Top 8 Google Alternatives iPhone

When I mention Google alternatives, I of course mean alternatives to their all-encompassing search engine, up against which there are strangely few competitors. You’d think that given the monopoly like success that Google currently has when it comes to search engines, others might be lining up with the intent of grabbing a share of the market. Oddly, we find that many of the search engines out there available as standalone apps for the iPhone are actually existing search services such as Yahoo and, or smaller independently developed apps. We here at Top 8 found this to be infinitely curious, so recently download all the search apps we could get our hands on for the iPhone, putting each one through its paces. I can reveal that few lived up to the speed and power of Google, but there are a few nice alternatives out there. Especially if you are perhaps an Apple fan against Google, and would prefer not to download and use Google apps if at all possible! Check out our Top 8 below, and feel free to recommend any other cool search apps or Google alternatives you’ve found in the comments section below.

8. Dragon Go! (Free)

The Dragon Go! and Dragon Dictation apps are almost a duo that should be download both together or not at all. While the iPhone allows for voice search through both Bing and Google, often accessed through Siri, Dragon Go! actually lets you do a whole lot more with the results. When it comes to requesting stuff through Siri, I think it’s a fun, hands-free alternative to browing for information since it is given to you quickly and without the need to browse and navigate. This is especially the case when travelling in the car, for you don’t want to pull out your phone nor do you want to pull over just to check the cinema times for example. The problem I have with Siri is that you can’t do a lot with the results, whereas Dragon Go! links to other apps in order to help continue whatever you want to do with the info. – Download from iTunes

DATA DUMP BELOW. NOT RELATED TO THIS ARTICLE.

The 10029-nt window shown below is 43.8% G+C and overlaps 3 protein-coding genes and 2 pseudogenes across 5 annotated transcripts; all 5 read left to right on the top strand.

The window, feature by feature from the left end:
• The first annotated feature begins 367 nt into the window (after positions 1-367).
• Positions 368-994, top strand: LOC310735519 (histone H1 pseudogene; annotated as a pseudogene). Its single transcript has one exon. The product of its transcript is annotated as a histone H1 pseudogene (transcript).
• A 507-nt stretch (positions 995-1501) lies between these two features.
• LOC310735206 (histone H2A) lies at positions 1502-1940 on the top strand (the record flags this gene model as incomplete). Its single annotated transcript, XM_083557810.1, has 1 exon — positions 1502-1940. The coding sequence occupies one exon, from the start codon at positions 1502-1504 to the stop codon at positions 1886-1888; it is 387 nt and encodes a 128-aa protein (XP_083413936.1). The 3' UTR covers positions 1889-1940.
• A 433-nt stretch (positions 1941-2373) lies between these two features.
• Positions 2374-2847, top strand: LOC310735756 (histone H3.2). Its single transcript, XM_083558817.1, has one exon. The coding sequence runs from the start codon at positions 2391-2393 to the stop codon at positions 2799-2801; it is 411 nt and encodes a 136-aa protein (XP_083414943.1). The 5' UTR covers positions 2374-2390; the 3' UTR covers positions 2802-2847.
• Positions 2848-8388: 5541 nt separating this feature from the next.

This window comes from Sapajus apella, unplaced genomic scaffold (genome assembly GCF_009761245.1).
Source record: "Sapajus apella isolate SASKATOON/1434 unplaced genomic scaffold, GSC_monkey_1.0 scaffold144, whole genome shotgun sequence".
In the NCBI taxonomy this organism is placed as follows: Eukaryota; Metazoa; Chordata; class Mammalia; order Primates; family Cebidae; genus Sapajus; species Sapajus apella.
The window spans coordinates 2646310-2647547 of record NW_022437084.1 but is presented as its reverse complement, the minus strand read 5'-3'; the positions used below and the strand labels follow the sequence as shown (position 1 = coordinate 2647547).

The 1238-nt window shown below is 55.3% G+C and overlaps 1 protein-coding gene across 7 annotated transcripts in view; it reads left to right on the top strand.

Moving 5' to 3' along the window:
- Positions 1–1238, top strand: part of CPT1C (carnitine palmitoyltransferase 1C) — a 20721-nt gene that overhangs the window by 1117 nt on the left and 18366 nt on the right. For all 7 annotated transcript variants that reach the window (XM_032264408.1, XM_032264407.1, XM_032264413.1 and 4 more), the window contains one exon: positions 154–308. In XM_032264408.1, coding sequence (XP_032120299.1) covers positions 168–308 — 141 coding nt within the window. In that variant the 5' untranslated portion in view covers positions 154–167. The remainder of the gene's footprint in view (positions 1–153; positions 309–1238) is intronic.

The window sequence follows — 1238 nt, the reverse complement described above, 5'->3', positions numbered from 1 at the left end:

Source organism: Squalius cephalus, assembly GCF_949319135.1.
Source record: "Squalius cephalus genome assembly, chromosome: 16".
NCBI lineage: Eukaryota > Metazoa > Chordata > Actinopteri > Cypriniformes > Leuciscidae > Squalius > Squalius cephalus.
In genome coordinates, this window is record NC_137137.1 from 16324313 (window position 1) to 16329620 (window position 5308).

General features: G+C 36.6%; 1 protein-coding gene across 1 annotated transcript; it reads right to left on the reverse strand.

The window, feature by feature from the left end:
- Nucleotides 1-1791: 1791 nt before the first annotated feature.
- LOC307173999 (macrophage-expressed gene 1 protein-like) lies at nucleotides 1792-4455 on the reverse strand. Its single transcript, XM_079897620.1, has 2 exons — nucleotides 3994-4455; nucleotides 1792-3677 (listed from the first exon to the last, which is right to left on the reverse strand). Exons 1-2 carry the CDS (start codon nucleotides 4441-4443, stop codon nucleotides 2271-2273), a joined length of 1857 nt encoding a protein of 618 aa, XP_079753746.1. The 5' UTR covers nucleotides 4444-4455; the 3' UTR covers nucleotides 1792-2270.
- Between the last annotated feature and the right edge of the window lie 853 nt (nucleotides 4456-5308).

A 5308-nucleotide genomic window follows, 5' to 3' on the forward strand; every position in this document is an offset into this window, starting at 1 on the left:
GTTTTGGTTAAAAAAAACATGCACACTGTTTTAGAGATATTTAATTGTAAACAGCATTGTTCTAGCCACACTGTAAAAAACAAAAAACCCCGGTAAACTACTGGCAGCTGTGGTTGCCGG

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7. WolframAlpha ($2.99)

If you couldn’t figure it out above, I guess I should state it here: while here are a few genuine search engines on this list, many of the apps featured are Google alternatives in the sense that they represent an alternate route to information. This is definitely the case with Wolfram Alpha, which is designed in a completely different manner. The concept is basically that, when you are searching for stuff on Google, you are often seeking factual information. This app works as a query service, where your questions are met not with links to potentially untrustworthy web pages but a sheet of different features, including calculations and graphs and technical info on just about everything you can imagine. The interface design is also beautifully clean, which is always a big plus point! – Download from iTunes

6. CamFind (Free)

CamFind has been described as a “visual search engine”, which I suppose tells you all you really need to know about this interesting Google alternative. CamFind is a visual recognition technology that analyzes images and then returns search results to the user based on the characteristics of that particular image. It will sound normal to those that have ever used Google image search, and is a great way to identify images you might find around the web or simply to find a better quality version of an image that you already own. – Download from iTunes

5. (Free)